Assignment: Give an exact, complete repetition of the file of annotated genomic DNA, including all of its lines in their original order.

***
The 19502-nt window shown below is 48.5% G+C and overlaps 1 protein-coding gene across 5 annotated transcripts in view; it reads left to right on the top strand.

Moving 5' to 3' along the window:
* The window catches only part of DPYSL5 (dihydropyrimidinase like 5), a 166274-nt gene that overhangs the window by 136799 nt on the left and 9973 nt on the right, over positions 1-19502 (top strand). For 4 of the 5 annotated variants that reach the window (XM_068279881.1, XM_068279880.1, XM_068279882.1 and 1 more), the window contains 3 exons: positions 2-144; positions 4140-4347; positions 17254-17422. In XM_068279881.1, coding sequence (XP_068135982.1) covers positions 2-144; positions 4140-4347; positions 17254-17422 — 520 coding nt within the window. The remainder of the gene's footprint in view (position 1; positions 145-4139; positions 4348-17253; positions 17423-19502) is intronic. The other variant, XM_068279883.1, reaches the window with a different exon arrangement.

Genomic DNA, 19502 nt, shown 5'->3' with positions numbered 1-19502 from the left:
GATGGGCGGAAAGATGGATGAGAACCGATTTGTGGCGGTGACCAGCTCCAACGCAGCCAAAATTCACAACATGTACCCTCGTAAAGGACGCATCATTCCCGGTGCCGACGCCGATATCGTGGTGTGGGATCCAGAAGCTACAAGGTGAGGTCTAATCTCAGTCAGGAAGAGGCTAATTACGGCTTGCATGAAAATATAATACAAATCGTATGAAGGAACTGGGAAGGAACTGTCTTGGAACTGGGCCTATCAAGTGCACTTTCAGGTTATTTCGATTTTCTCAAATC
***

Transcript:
The 19502-nt window shown below is 48.5% G+C and overlaps 1 protein-coding gene across 5 annotated transcripts in view; it reads left to right on the top strand.

Moving 5' to 3' along the window:
* The window catches only part of DPYSL5 (dihydropyrimidinase like 5), a 166274-nt gene that overhangs the window by 136799 nt on the left and 9973 nt on the right, over positions 1-19502 (top strand). For 4 of the 5 annotated variants that reach the window (XM_068279881.1, XM_068279880.1, XM_068279882.1 and 1 more), the window contains 3 exons: positions 2-144; positions 4140-4347; positions 17254-17422. In XM_068279881.1, coding sequence (XP_068135982.1) covers positions 2-144; positions 4140-4347; positions 17254-17422 — 520 coding nt within the window. The remainder of the gene's footprint in view (position 1; positions 145-4139; positions 4348-17253; positions 17423-19502) is intronic. The other variant, XM_068279883.1, reaches the window with a different exon arrangement.

Genomic DNA, 19502 nt, shown 5'->3' with positions numbered 1-19502 from the left:
GATGGGCGGAAAGATGGATGAGAACCGATTTGTGGCGGTGACCAGCTCCAACGCAGCCAAAATTCACAACATGTACCCTCGTAAAGGACGCATCATTCCCGGTGCCGACGCCGATATCGTGGTGTGGGATCCAGAAGCTACAAGGTGAGGTCTAATCTCAGTCAGGAAGAGGCTAATTACGGCTTGCATGAAAATATAATACAAATCGTATGAAGGAACTGGGAAGGAACTGTCTTGGAACTGGGCCTATCAAGTGCACTTTCAGGTTATTTCGATTTTCTCAAATC